Tesla Proposes to Split Current Stocks in Three With the Excuse of Making Them Cheaper

Tesla and Elon Musk are famous for aggressively avoiding unionizing discussions 7 photos
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Tesla did not become a $1 trillion carmaker – and lost that title – progressively. Until 2019, it had been a $50 billion company for some years already, more precisely since the Model 3 presentation. What changed from that point on was Giga Shanghai and the promise of 1 million robotaxis on the streets by 2020. That led to a market cap of $465.2 billion at a share price of $2,213. The 5-to-1 split on August 31, 2020, led them to be worth $498.32 at the close that day. Market cap continued to rise as if each fraction had to cost the same as the stock was worth before the split.
Even if it didn’t, Tesla achieved a market cap of $1.23 trillion in November 2021, with its shares beating the $1,200 mark. From then on, the company’s valuation dropped continuously, increasing again only around April 2022, but that did not last for long. The $1-trillion-company title had vanished by the end of that month. Tesla is now a $677-billion automaker, still the most valuable in the world by market cap. Despite the value drop, Tesla wants to repeat the stock split: now 3-to-1. The reasons for that are under debate.

This proposal is the fourth one Tesla plans to discuss with its stockholders on August 4. They are included in its schedule 14A information to the U.S. Securities and Exchange Commission (SEC). In it, Tesla said it wants to increase the number of authorized shares from 2 million to 6 million.

In its explanation to do that, the EV maker states that its “success depends on attracting and retaining excellent talent,” something Tesla has not been particularly good at in the last few years. The company lost vital executives such as Jérôme Guillen, Jim Keller, Al Prescott, Valerie Capers Workman, and many others. Musk’s recent email ending remote work in a “take it or leave it” fashion must not have helped much either. But the rest of the explanation is even more intriguing.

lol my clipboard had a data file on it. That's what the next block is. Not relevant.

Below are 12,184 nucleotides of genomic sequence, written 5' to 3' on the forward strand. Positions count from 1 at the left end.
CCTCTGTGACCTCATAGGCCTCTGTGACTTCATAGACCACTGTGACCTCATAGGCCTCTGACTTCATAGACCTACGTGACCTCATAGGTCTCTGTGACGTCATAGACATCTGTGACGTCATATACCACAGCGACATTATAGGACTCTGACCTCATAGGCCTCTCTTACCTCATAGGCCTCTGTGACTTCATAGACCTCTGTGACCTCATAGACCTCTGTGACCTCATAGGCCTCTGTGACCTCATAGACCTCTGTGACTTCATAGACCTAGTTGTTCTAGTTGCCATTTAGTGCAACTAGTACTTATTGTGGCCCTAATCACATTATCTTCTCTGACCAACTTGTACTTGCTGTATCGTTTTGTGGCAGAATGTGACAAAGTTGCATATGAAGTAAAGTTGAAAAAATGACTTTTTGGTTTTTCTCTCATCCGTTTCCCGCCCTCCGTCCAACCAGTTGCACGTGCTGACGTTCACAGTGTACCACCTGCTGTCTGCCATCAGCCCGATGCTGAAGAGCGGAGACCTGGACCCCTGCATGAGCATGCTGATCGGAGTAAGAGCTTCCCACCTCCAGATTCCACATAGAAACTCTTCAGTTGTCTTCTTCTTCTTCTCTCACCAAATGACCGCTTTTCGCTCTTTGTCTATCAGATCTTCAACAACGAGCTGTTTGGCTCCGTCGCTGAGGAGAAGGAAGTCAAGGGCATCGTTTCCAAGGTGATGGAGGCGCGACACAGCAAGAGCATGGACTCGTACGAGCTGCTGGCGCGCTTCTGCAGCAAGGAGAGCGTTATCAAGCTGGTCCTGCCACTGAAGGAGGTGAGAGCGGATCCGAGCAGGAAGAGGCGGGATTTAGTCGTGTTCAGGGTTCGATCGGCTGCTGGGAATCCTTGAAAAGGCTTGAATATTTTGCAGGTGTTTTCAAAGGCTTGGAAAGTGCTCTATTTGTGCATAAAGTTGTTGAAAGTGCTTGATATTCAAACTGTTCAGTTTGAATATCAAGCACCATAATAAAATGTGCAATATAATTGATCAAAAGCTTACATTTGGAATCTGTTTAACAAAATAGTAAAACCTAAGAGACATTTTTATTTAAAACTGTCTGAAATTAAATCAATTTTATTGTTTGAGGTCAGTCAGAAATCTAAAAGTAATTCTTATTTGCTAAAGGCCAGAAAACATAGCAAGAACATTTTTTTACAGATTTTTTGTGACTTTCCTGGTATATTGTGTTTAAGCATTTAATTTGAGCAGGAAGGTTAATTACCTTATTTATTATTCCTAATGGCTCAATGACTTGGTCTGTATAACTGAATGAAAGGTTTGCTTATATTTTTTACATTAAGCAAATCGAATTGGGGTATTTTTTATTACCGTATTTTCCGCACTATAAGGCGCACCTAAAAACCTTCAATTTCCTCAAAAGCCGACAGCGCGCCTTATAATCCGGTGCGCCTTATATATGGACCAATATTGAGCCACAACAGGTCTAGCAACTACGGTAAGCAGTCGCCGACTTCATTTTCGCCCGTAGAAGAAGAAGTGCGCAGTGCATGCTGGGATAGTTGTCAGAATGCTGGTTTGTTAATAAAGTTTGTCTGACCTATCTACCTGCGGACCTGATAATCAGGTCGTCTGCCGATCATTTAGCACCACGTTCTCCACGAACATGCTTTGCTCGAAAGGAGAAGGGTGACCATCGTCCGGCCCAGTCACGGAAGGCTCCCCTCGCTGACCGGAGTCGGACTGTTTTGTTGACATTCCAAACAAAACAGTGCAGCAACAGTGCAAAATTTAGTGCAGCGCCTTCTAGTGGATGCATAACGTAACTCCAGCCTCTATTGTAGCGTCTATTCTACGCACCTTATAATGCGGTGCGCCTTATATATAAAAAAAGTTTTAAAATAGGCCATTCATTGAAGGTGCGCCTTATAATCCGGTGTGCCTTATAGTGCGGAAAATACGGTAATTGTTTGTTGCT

The company said it attracts good professionals “not only through providing a respectful, safe, inclusive and equitable workplace.” That is not what the multiple racism, sexual harassment, and retaliation lawsuits tell us about the company. Even California’s Department of Fair Employment and Housing (DFEH) decided to sue the company due to “systematic racial discrimination and harassment.” The DFEH said it received “hundreds of complaints about working conditions at Tesla." The company is also famous for aggressively curbing unionizing initiatives.

The stock split fits in the next bit of the excuse for it: “offering outstanding benefits and highly competitive compensation packages.” Tesla brags about offering “every employee the option of receiving equity.” It justifies how good that is because share prices have risen 43.5% since the last stock split. And even here, the excuse has issues.

Several former Tesla employees complain that they get fired months or even days from being entitled to get their stock options, making the promise a carrot they can never grab. Apart from that, the situation is opposite to that in which the first stock split happened.

After April 2022, Tesla’s shares only dropped in value, with very punctual recoveries that did not last. From $1,145, they are now at around $650 a pop and still falling. No talent would feel tempted to join a company to receive depreciating assets unless the trick to make it go up is precisely the stock split.

This is what Tesla short-sellers and other critics believe the move is about: pumping the stock. They even gave Elon Musk a new nickname after he sold so many Tesla stocks – which also helped stock price dip: Pumpty Dumpty. By making shares cheaper, Tesla can appeal to investors with less money. With access to these new investors, the shares would recover value despite the bad news the company is collecting. The latest one is the engineering analysis the National Highway Traffic Safety Administration (NHTSA) has against Autopilot and FSD. This is the last step before a recall.

Tesla does not deny this is one of its goals. In the document to SEC, it said “the stock split would help reset the market price of our common stock” and “make our common stock more accessible to our retail shareholders.” The EV maker frames it as something that “may help maximize stockholder value.” Offering better and more products with more stringent quality control would probably do the same.

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 Download: Tesla's Schedule 14A Information (PDF)

About the author: Gustavo Henrique Ruffo
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Motoring writer since 1998, Gustavo wants to write relevant stories about cars and their shift to a sustainable future.
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